When you first pull up to the open-air art installation on Heidelberg Street in East Detroit, you’re struck by the remnants of houses that have recently been set afire by arsonists. Twelve blazes have gutted six installations in the last two years. The devastation and loss are felt at once, never absent throughout the exhibit, and serve as commentary on the plight of Detroit’s inner city. But Tyree Guyton and his volunteers continue to clear the ash and debris, create new works, and transform the space into one that persists in provoking thought, inciting imagination, and drawing in people from all over the country and world.
The two-block radius of the Heidelberg Project is populated with compositions of discarded objects: old shoes, dolls, defunct pay phones, stuffed animals, toy cars, umbrellas, TVs and tires. A sooty-faced Tweety Bird lies fallen on its side in a cage. A blonde doll rides a toy horse atop a pile of worn shoes. A herd of diverse plush animals pack into a polka-dotted sailing vessel with the words “Noah’s Ark” painted across its side. A ceramic pig, painted red in parts, stares out from a vintage stove with chair legs for arms, clothed with gloves, pointing in different directions. A two-story tree, which looks like it has survived a fire, is draped entirely in stuffed animals, dolls and shoes, and crowned with painted shopping carts. Salvaged and rearranged, these juxtapositions of objects evoke a range of themes: diversity, salvation, struggle, rebirth.
Only a few houses on the premises remain standing and only a couple appear functional. Multicolored arrows and numbers mark one of the houses; it’s used as an office and art gallery. Another house, formerly named the “Dotty Wotty House,” now the “New White House” is polka-dotted with various colors. A toy Superman bounds from a second-floor window of the house, a mannequin arm and hand with a cigarette between its fingers stylishly but monstrously protrudes from the house, and a mirror makes the viewer part of the veneer.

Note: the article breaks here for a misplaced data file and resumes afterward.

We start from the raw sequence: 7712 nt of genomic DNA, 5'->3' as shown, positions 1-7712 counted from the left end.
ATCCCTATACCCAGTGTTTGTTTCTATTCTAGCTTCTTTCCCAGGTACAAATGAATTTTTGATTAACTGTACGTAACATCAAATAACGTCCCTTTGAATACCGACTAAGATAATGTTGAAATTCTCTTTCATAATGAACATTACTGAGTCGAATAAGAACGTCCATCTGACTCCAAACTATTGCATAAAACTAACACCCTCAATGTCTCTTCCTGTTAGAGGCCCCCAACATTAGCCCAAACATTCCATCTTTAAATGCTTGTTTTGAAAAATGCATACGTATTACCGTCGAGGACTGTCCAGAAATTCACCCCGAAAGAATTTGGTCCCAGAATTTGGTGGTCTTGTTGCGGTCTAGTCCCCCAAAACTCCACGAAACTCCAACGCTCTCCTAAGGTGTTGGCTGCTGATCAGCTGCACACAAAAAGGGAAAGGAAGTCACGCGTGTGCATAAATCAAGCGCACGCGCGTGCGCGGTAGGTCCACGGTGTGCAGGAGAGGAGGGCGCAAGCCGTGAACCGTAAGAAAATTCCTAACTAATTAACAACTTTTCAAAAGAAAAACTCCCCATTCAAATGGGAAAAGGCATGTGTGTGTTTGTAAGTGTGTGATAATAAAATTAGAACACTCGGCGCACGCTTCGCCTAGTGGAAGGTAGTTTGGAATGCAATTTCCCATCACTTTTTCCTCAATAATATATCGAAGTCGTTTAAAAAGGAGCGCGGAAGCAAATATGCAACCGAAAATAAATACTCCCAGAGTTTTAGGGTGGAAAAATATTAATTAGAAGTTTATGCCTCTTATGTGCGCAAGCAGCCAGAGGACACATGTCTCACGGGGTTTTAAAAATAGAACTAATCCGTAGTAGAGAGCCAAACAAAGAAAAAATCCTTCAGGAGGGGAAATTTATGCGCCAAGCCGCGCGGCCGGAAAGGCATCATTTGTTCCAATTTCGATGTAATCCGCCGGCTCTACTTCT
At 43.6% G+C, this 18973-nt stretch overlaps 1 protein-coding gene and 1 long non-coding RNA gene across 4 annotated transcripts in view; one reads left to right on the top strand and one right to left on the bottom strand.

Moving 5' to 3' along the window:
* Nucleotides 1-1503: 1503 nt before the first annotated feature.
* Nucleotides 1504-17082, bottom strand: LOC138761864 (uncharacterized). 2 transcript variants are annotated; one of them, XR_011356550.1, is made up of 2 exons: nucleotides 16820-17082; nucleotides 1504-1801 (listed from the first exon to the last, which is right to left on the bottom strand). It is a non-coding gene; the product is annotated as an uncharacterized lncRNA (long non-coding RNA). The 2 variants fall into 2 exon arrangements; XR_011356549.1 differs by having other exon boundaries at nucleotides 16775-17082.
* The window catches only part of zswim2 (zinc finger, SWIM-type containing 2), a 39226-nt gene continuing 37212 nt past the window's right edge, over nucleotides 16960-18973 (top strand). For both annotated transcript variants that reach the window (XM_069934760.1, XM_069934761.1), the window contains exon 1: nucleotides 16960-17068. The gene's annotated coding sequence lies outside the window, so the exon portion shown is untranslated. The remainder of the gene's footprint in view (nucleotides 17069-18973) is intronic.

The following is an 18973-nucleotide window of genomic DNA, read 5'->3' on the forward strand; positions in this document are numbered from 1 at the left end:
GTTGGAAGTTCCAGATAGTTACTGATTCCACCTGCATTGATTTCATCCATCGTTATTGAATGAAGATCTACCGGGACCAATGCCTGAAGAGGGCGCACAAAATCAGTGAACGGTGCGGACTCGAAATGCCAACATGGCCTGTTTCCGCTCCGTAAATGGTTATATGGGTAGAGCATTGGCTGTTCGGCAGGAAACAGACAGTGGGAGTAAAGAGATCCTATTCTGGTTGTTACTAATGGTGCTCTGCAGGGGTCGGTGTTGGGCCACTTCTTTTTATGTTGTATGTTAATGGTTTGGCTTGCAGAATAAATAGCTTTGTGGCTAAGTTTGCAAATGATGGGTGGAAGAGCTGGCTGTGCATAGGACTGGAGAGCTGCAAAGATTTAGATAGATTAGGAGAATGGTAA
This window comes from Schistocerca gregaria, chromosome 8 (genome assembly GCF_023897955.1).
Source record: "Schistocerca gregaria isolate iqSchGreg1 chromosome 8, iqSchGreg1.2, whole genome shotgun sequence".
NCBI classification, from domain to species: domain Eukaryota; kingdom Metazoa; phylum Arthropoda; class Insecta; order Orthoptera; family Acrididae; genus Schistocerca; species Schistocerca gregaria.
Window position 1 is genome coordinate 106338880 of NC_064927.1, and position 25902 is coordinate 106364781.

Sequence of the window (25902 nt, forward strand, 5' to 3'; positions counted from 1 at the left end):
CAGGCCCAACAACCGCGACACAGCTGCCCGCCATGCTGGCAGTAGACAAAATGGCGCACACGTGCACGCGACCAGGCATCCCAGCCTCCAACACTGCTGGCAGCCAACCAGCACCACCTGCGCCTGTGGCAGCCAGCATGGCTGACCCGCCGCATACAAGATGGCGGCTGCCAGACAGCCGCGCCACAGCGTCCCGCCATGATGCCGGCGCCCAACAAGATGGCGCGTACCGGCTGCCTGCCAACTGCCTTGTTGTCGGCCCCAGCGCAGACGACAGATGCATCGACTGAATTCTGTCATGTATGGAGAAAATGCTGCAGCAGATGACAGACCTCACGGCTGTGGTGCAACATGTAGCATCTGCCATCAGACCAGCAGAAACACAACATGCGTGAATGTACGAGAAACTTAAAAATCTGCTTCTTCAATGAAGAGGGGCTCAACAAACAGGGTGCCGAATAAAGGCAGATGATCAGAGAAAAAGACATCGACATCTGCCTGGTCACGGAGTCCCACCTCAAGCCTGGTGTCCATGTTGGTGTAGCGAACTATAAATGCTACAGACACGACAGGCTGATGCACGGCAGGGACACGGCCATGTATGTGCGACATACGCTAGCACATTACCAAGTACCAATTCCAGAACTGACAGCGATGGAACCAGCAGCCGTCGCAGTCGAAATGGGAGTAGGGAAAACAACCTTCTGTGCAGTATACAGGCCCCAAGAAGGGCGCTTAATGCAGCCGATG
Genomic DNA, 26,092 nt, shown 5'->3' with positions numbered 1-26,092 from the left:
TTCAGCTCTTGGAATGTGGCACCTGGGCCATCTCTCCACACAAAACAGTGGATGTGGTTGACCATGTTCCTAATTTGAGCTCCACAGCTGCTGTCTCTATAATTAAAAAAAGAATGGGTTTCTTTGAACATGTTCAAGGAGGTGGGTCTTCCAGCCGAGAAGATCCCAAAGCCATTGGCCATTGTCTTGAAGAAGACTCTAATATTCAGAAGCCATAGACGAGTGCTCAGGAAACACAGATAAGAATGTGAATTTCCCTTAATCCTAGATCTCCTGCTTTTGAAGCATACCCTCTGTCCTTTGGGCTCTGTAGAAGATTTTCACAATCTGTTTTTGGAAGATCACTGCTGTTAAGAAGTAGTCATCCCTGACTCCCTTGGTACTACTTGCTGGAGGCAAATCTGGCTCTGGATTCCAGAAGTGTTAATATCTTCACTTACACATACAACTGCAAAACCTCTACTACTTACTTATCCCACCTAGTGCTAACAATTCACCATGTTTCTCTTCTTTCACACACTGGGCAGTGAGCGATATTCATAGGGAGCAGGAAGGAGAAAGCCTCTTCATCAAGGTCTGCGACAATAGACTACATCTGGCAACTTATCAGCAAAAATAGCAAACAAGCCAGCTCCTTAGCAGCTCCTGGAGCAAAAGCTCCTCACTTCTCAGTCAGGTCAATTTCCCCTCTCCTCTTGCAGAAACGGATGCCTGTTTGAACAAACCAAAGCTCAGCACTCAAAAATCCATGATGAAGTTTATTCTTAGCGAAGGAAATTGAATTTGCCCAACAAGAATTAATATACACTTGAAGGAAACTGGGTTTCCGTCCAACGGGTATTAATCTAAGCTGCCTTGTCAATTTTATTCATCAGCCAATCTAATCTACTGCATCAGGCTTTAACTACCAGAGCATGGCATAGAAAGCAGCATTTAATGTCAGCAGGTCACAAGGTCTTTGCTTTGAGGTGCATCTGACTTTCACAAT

The project hosts a range of educational programs, especially for Detroit’s next generation of young people. While there, I witnessed a little boy present Guyton with a book he wrote and illustrated about the project, including its fires, and its rebuilding thereafter. He’s been a regular visitor to the Heidelberg Project since he was very young. I also observed a car full of parents and their youngsters disembark the vehicle and donate materials for future installations. They each individually bestowed Guyton with pieces of “magical trash,” and beamed when Guyton placed their gifts into the tableau.
Whether it’s the project’s general mission to “improve the lives of people and neighborhoods through art,” its belief that “a community can redevelop and sustain itself, from the inside out, by embracing its diverse cultures and artistic attributes as the essential building blocks for a fulfilling and economically viable way of life,” its perseverance in the face of adversity, or its similitude to Detroit’s moment of transformation, over 275,000 people visit annually from all over the country and from more than 120 foreign countries. It’s the third most visited tourist site in Motor City. That said, arrive early. (Amy Danzer)
For more information about the Heidelberg Project, visit heidelberg.org